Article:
ASPICE (Automotive Software Process Improvement Capability dEtermination) is an industry-standard guideline for evaluating software development processes. Introduced in 2005, ASPICE helps automotive suppliers incorporate best practices to identify defects earlier in development and ensure that OEM requirements are met.

ASPICE is a domain-specific adaptation of SPICE, the ISO 33061 standard, which has been used by a variety of industries for decades to sharpen their software development practices. ASPICE addresses specific needs of the automotive industry that its predecessor was not designed to meet, including a greater emphasis on cybersecurity.

The amount of software included in vehicles has expanded rapidly — from zero lines of code just a few decades ago to more than 200 million in some cases today. This complexity means projects typically have hundreds of engineers working together to meet tens of thousands of requirements. Making sure everyone is on the same page is critical to meet OEM requirements. But how does an organization do that efficiently?

When someone hires a construction company to build a house, it is a standard practice to conduct periodic walkthroughs to verify that the approved construction plans are being followed. It is easier and less expensive to fix a critical mistake, such as improper plumbing, when it is discovered earlier in the project. The same is true for software development — except that it is more difficult to clearly see a software project as it is being constructed. ASPICE gives OEMs confidence that the needs of their projects are accounted for every step of the way.

When a premium OEM compared suppliers that use ASPICE against those that did not, it discovered that the average ASPICE supplier found 90 percent of defects 11 months before the start of production, whereas the average non-ASPICE supplier found 90 percent of defects just two months before the start of production, putting an on-time launch at risk.

Customer needs come first

ASPICE leverages the V-model of software development, which splits the process into two parts. The left side of the letter V represents the design and development steps, and the right side represents the testing steps. In this way, every development step is mirrored by a testing step. The letter V also stands for verification and validation.

When hundreds of cooks are in the kitchen, it is important to make sure that they all use the right recipe and that the meal they are cooking is what the customer ordered. Verification ensures that a piece of software meets the required specifications, while validation ensures that the specifications meet the OEM’s needs.

ASPICE assessments look at how well engineers conduct a requirement analysis to distill customer requests into requirements and then trace their work back to those requirements.

At Aptiv, we call the requirement analysis the Product Development Process (PDP), and it helps us extrapolate customer requests into diverse scenarios for a more complete picture. For example, if an OEM specifies a minimum distance for its automatic braking system to function successfully, we take into account how different driving conditions, such as rain or poor lighting, will affect performance. After determining the functional requirements for each scenario, we map a work process for the project development, identify the resources needed and define the logical operations between the hardware and the software.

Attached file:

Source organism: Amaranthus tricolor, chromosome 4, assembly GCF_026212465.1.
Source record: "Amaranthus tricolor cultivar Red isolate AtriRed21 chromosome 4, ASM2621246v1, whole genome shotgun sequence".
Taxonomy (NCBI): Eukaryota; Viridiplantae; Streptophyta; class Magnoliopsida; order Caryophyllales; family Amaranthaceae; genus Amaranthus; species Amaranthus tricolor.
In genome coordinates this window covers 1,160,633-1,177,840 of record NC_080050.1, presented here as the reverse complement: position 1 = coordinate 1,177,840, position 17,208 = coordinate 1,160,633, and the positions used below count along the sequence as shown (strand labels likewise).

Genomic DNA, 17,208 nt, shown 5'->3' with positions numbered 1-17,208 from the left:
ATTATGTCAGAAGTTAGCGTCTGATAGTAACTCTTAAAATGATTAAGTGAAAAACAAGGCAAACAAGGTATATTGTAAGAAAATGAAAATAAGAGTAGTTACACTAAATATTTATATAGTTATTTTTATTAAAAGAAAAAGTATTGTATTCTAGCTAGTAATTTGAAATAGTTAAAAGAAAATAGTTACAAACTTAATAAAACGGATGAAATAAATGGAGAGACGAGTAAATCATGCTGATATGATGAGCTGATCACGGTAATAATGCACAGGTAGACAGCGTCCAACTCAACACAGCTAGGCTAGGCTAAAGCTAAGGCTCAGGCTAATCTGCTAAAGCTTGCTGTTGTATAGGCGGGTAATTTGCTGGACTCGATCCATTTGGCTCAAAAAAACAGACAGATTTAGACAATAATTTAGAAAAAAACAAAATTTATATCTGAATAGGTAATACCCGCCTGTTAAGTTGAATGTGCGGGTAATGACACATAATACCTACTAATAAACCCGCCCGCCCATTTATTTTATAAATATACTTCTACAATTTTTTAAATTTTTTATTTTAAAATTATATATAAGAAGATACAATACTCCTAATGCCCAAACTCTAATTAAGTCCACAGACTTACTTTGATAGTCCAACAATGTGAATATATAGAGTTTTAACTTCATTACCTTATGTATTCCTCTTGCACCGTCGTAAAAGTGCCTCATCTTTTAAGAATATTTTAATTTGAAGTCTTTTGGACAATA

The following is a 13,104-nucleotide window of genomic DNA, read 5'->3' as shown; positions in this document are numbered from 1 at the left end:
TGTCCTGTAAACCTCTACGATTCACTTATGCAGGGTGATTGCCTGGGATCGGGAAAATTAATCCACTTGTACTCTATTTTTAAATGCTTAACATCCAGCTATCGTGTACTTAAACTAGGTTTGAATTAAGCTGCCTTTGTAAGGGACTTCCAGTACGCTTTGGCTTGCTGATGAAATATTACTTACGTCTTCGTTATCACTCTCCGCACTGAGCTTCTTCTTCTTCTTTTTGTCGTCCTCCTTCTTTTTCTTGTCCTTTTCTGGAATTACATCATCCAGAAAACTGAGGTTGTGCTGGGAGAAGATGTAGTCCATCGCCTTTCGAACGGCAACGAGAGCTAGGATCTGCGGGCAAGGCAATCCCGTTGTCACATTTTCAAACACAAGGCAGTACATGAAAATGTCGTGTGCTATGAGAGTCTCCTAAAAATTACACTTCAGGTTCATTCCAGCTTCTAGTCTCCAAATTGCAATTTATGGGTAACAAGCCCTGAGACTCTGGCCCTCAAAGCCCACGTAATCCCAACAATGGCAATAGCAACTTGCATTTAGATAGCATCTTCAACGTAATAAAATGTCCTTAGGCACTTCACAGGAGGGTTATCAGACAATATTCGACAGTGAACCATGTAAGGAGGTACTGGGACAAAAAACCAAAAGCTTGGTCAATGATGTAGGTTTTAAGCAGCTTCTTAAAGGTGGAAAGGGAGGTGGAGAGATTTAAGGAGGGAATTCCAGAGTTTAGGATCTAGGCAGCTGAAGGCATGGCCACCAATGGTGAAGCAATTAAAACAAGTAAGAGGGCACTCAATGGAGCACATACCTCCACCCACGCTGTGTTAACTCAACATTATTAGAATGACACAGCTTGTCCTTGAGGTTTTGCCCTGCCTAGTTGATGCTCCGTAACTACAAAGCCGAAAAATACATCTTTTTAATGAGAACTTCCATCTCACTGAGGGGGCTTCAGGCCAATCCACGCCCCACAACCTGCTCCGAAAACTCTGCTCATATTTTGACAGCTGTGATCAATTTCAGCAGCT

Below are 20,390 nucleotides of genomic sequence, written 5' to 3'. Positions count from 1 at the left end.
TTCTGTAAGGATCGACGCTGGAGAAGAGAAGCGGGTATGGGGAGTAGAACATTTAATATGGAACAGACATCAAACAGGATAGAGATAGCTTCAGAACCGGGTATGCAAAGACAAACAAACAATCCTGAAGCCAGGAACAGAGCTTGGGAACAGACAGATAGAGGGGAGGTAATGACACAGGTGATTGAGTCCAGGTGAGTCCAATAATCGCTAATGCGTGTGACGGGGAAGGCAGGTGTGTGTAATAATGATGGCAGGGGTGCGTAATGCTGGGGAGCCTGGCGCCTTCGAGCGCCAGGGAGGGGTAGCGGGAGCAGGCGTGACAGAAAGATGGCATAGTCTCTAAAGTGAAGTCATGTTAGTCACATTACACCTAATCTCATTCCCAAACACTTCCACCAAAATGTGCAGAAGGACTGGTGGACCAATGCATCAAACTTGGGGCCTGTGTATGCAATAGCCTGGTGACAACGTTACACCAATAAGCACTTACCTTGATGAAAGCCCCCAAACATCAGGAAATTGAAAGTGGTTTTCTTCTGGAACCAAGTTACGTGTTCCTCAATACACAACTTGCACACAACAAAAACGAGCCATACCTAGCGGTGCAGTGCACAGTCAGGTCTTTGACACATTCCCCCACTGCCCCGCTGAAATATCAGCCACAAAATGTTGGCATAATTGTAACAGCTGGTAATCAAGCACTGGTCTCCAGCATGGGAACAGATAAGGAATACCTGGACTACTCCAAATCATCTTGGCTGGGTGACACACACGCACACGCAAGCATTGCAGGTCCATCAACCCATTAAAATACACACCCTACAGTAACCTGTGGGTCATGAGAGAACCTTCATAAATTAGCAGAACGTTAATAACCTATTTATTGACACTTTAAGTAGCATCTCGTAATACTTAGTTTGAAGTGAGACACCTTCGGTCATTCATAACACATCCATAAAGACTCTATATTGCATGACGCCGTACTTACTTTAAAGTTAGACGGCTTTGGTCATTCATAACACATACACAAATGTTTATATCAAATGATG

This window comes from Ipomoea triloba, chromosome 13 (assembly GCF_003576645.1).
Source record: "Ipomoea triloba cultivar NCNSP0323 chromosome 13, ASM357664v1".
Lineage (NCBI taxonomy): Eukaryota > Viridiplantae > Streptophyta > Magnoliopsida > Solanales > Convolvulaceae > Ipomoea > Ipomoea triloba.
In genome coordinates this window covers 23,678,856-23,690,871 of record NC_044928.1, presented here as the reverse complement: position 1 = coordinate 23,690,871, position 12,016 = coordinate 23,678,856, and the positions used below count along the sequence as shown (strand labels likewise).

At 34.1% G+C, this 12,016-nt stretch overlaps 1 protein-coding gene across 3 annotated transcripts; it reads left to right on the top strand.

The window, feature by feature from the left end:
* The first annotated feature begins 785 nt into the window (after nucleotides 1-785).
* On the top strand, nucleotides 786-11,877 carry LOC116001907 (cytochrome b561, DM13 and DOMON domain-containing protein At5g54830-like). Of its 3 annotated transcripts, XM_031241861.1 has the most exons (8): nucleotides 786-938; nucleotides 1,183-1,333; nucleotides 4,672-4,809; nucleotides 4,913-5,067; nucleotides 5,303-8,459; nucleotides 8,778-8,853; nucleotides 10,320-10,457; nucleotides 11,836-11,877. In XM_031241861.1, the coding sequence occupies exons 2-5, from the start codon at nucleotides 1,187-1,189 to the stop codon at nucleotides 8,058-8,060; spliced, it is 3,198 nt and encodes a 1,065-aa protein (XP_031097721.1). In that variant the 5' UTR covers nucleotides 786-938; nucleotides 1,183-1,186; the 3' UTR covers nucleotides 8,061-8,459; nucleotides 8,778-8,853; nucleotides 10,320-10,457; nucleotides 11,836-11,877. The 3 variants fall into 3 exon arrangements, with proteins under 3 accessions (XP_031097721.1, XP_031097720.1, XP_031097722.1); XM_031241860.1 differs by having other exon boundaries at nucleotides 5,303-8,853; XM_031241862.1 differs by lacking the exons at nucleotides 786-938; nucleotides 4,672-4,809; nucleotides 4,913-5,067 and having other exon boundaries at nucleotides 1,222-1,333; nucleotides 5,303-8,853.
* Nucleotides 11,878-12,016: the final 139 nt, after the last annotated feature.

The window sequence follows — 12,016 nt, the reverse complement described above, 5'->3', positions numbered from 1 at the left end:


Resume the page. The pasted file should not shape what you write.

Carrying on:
The thorough requirement analysis guides software development and helps provide engineers with the guideposts they need for their code.

Focused on intended outcomes, not on the process

ASPICE does not dictate specific tools or techniques that engineers must use. Companies are free to establish their own development processes, so long as the intended outcomes are achieved. For example, an ASPICE assessor will determine whether engineers have traced their system’s specifications back to the requirement analysis.

ASPICE assessors use an NPLF scale to rate the degree to which the desired outcome was achieved. According to the scale, the results are either “not achieved,” “partially achieved,” “largely achieved” or “fully achieved.” The assessor assigns an NPLF rating for multiple expected outcomes and uses the aggregate rating to determine the overall capability level of the entire project. OEMs determine what will be considered an acceptable capability level for each project.

Suppliers select members of their teams who have at least three years of relevant work experience to complete provisional ASPICE assessor training and certification through the International Accessors Certification Scheme (Intacs), an independent, nonprofit company established by the ISO board. To earn a Competent Assessor certificate, the employee must have completed at least 250 hours as a provisional assessor.

ASPICE complements existing standards

ASPICE goes hand in hand with many existing safety and quality management best practices. In fact, achieving ASPICE Capability Level 2 is typical for completing an ISO 26262 functional safety audit. ASPICE also exemplifies Lean manufacturing principles by fostering an iterative design environment, shortening development cycles and ensuring quality throughout the development process — not just at the end.

ASPICE principles are central to Aptiv’s proprietary PDP. They guide our teams in identifying how and when to do the right things at the right time. Our PDP evolves and improves with every project, and our years of experience with ASPICE have enabled us to apply lessons that streamline some of our most frequent system assessments, avoid unnecessary redundancy and reduce development costs.